The Texas Outside rating scale ranges from 1 to 10 – a perfect 10 course would be something like this:  links along a cliff overlooking the Pacific ocean and bordered by tall trees; lush fairways on rolling hills with lots of natural hazards; water (which is crystal clear) on most of the holes; immaculate greens (but they are undulating and tough); lots of variety and character (each hole is completely different and includes blind shots, elevation changes, doglegs, and significant challenges); perfectly manicured traps with the whitest and prettiest sand you’ve ever seen; a nice club house with great food and a 19th hole; a GPS; plenty of beverage carts or your own cooler and ice; and it only costs $40 bucks! What this means is that you probably won’t find any 10s in Texas – try Cabo San Lucas, Pebble Beach, or some of the Hawaii courses! 
Texas Outside rates courses on the following:

  • Beauty – tall trees, rolling hills, beautiful houses, waterfalls, and similar stuff would score high; a 1 would be flat, bushes or cactus instead of trees, and some grass but mostly weeds
  • Difficulty – a straight, 300 yard par 4 with no traps or hazards, no out of bounds or water would probably get a 1; if it is a 460 yard par 4 over two ravines, with water along one side, natural hazards on the other, strategically placed traps or that dreaded tree right in the middle of the fairway, we are talking a 10.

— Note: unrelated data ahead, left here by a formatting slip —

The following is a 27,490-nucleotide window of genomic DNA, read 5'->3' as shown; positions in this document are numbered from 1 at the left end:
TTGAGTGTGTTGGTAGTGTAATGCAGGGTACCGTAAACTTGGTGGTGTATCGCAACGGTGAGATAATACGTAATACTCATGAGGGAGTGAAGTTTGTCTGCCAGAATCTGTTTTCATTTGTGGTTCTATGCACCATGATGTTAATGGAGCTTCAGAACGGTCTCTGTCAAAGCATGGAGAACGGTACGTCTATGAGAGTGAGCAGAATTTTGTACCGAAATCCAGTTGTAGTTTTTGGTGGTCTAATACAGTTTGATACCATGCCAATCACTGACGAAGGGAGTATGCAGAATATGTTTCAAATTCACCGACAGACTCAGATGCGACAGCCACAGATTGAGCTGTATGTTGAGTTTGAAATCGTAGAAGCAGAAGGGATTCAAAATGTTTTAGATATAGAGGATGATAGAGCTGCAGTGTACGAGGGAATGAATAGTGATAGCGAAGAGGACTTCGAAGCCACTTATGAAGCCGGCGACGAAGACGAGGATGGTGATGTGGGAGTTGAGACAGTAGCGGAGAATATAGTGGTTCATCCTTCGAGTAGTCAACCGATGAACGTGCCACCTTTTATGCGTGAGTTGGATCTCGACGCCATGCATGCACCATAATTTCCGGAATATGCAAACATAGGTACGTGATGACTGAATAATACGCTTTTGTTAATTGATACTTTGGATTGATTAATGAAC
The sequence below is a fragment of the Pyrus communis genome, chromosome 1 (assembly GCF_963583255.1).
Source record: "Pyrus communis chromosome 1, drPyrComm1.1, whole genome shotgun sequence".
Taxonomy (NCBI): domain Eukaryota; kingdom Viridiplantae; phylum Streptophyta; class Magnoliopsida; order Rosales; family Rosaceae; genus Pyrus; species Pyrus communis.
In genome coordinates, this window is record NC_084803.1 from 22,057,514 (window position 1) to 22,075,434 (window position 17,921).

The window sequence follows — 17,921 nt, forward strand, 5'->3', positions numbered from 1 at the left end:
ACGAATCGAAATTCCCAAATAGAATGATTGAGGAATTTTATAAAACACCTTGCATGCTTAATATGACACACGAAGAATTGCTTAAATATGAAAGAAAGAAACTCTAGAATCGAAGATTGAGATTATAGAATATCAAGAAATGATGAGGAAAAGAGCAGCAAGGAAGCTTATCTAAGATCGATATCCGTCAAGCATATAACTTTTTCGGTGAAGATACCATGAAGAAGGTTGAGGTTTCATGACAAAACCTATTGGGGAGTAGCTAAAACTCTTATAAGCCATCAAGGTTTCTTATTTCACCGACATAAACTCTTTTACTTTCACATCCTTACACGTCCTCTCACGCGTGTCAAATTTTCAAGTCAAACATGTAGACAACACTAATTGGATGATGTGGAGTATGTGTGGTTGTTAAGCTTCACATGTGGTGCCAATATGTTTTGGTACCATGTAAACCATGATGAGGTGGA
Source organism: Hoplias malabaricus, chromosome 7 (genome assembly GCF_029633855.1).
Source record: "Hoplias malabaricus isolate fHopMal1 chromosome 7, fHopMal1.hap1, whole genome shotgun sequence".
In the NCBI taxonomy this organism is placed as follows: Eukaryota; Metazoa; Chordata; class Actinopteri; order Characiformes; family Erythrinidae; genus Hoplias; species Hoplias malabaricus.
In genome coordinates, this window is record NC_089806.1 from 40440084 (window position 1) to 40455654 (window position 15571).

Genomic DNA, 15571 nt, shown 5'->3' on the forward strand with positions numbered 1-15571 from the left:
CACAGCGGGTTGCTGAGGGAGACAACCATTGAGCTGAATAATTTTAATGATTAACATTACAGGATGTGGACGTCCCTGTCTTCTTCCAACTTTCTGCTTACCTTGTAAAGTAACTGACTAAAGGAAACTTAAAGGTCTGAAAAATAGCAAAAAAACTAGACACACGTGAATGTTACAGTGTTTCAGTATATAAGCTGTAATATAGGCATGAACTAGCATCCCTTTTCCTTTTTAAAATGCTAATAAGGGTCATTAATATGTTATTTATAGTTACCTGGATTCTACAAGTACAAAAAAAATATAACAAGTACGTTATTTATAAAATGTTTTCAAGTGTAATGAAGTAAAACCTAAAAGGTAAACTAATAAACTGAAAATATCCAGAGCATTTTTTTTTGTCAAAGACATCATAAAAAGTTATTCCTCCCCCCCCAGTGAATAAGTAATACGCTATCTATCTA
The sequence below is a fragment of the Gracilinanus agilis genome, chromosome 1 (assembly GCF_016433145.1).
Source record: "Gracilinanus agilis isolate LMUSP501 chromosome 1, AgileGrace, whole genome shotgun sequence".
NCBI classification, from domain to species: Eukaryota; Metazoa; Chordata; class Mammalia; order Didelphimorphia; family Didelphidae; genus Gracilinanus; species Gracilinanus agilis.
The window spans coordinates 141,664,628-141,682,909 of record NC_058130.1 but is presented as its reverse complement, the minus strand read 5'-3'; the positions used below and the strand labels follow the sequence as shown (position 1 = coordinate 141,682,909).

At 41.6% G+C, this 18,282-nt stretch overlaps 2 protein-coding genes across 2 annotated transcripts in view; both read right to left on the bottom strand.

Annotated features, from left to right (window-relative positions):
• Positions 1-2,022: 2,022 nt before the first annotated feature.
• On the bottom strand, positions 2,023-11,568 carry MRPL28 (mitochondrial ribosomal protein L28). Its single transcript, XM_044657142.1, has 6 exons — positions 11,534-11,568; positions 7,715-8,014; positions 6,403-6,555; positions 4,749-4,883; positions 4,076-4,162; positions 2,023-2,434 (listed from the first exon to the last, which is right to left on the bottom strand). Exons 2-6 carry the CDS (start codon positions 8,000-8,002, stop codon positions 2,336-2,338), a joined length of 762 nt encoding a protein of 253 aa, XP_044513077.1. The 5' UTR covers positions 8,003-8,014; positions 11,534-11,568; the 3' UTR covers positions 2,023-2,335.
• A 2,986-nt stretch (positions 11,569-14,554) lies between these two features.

• Variety – what would you give a course where all the holes looked and played exactly the same (“I thought we just played that hole!”); were side-by-side, which is good for finding or dodging other people’s balls, but not much fun; and you can see the flag from every tee box?  That’s right, it gets a 1.
  • Fun Scale – a 10 is where you walk off the course and say “now that was fun” and you can’t wait to get back, or you immediately turn around and play another 18 holes
  • Value – a 5 is $50 to $60, a 10 is $20 to $30, and 1 is $200 or so – of course all of this is dependent upon how you liked the course.  For example, if a run down, boring municipal course, with six players on each hole was only $10; it would still get a value rating of 1.
  • Condition – this one’s pretty easy – what condition are the fairways. A 10 commands very lush perfectly manicured fairways, compared to a 1, which has fire ants, weeds, and more dirt than grass!
  • Condition of Greens and Difficulty – very hard to read greens with lots of undulation and tough pin placement, rate very high on the difficulty scale.  Condition is self-explanatory.  

All of the above determines the overall score for the golf course.  In other words, we like courses that are pretty, fun, very challenging with a lot of variety, and fairways and greens in excellent condition – all for $40.  We also tend to play the courses that are affordable for the masses, which means in the $30 to $80 range. We rate hard and we haven’t found a 10 in Texas yet – don’t worry we haven’t given up and we’re still looking.